From Michael Kouly who speaks on truth, love, and principles of leadership in Episode 12, to Dr. Nick Caputo on the frontlines in the South Bronx in Episode 2 to Andrea Syrtash the fearless founder of pregnantish.com who offers perspectives on family building and fertility challenges in the time of COVID, it was the guests on the series who moved me the most. I was inspired on a daily basis by who they were; what role they played in society; and their stories of strength, adaptability, and resilience as they navigated the COVID-19 landscape. It was a gift to be socially and intrinsically connected in this way.
As I reflect on the themes that came up, here are some of the few with regard to coping and resilience that emerged:
There is resilience within the human spirit that demonstrates that we are destined to focus on our survival.
Humans are adaptable and flexible creatures. If we are traveling down a path and we see blockades up ahead, we adapt and find plans B, C, and D—some of us with greater agility than others.
Hope, optimism, ambition, and in some cases denial are important psychological forces that propel us forward in times of adversity.
Humans pivot when they need to and, more importantly, they innovate to rise above challenges.
Those who have lived through previous wars, traumas, and complex emergencies understand that a phenomenon such as COVID-19 is not so abnormal and that “this too shall pass.”
We know that most people will be resilient in times of crisis and trauma. Yet even through their resilience, some will be deeply affected. Still, I was surprised by the powerful sense of optimism and strength that came through in almost every interview. It has been an honor to create and host this series. I am now in a period of reflection for the next iteration of episodes to come as COVID-19 pandemic continues to evolve alongside us.
Here are some tips for you to bolster your mental health and wellbeing under the current conditions and beyond.
We don’t know when the pandemic will subside and when life will be restored back to normal. And this can be anxiety-provoking for so many. So within the current conditions, focus on your wellbeing and things that we know can enhance your mental health.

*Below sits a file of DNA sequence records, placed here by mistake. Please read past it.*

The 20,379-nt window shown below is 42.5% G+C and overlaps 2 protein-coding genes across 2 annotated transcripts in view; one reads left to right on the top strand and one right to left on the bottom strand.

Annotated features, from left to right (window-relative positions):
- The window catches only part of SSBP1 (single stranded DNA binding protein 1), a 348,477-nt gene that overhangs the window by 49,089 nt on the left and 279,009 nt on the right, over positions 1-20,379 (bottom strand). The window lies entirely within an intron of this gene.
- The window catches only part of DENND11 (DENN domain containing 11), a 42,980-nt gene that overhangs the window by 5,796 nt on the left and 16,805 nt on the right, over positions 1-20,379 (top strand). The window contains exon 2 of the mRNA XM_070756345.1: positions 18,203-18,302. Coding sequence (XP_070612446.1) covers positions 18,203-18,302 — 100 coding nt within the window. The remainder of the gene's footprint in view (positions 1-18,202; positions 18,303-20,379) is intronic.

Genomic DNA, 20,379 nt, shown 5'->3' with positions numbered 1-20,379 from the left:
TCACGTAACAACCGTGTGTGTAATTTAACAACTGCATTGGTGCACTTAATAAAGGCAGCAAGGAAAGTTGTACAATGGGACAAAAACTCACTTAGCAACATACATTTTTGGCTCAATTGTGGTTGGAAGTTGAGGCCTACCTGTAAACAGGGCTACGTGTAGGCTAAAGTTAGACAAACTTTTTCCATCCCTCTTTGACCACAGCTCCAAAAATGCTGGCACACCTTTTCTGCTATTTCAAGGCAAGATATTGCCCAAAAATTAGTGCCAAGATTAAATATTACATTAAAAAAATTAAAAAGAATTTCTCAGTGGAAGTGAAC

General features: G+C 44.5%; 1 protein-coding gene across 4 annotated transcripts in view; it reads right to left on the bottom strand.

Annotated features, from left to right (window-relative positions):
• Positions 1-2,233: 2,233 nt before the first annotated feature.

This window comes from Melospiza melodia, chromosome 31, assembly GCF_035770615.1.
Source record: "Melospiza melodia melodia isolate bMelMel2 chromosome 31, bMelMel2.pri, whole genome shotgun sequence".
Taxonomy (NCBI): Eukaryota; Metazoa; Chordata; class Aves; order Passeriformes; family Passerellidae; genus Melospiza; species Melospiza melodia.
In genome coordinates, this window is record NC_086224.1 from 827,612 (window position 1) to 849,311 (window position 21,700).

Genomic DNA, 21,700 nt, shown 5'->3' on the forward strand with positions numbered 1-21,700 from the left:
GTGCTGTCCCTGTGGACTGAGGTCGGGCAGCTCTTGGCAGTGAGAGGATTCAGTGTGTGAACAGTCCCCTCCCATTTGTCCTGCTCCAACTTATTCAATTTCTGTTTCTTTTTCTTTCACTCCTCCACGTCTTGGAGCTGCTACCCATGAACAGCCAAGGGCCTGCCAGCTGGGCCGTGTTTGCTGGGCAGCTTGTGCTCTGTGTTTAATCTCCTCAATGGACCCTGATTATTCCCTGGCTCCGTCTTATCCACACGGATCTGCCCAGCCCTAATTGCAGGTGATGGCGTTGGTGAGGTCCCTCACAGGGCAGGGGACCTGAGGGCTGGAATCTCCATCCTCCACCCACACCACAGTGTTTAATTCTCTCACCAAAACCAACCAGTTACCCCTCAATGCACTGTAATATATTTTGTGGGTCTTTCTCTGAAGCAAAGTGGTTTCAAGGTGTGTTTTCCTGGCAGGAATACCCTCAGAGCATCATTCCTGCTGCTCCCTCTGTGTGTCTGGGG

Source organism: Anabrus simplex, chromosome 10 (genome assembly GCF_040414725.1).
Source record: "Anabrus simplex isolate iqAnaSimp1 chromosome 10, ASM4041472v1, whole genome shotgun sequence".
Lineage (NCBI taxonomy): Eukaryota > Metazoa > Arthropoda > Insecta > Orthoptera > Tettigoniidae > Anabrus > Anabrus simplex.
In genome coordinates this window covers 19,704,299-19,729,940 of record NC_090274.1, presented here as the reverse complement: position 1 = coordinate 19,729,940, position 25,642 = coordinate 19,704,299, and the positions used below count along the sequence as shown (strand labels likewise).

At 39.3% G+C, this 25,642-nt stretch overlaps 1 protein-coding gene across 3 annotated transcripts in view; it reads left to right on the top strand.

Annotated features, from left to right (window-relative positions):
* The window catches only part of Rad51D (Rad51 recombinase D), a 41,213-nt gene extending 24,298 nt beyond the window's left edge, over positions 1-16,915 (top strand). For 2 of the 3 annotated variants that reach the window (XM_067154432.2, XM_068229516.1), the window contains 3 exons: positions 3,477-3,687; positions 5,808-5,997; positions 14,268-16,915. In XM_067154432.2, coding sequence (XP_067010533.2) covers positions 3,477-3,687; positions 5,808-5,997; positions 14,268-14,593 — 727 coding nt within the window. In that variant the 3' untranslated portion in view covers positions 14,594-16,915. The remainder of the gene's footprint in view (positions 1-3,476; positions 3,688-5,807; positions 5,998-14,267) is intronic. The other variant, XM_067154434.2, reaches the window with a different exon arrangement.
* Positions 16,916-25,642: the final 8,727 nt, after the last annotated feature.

Engage in things that are important to you. Find ways to help others who are struggling. Connect with previous hobbies and pursuits that used to bring you pleasure but have fallen to the wayside.
Minimize alcohol, drug use, caffeine, and tobacco products. Maximize meditation, nature, and setting aside time to do nothing. Set boundaries on things that are making you unhappy.
We know that social support is protective for mental health. Find and continue to invest in your COVID bubble. Have deeper engagements and conversations. Call up old friends and loved ones when you have down time. Parents, lean on other parents!
Speak out loud how you are feeling to someone else. Write in your journal. Maintain awareness. Ask people in your inner circle how they are feeling. Check in often with your loved ones. Notice those who change, withdraw, or who do not appear like themselves and support them as you can.
And if you are still feeling overwhelmed, connect with a licensed behavioral health professional who can help guide you through what you are experiencing.
Sonali Sharma, MD, known to her friends and colleagues as Allie, is a board-certified adult psychiatrist. In addition to running her Manhattan private practice for over a decade and hosting two podcasts, Dr. Sharma has held various clinical positions in emergency psychiatry and student mental health at Columbia University’s health science campus, and she has supported the mental health of the homeless population across shelters in New York City.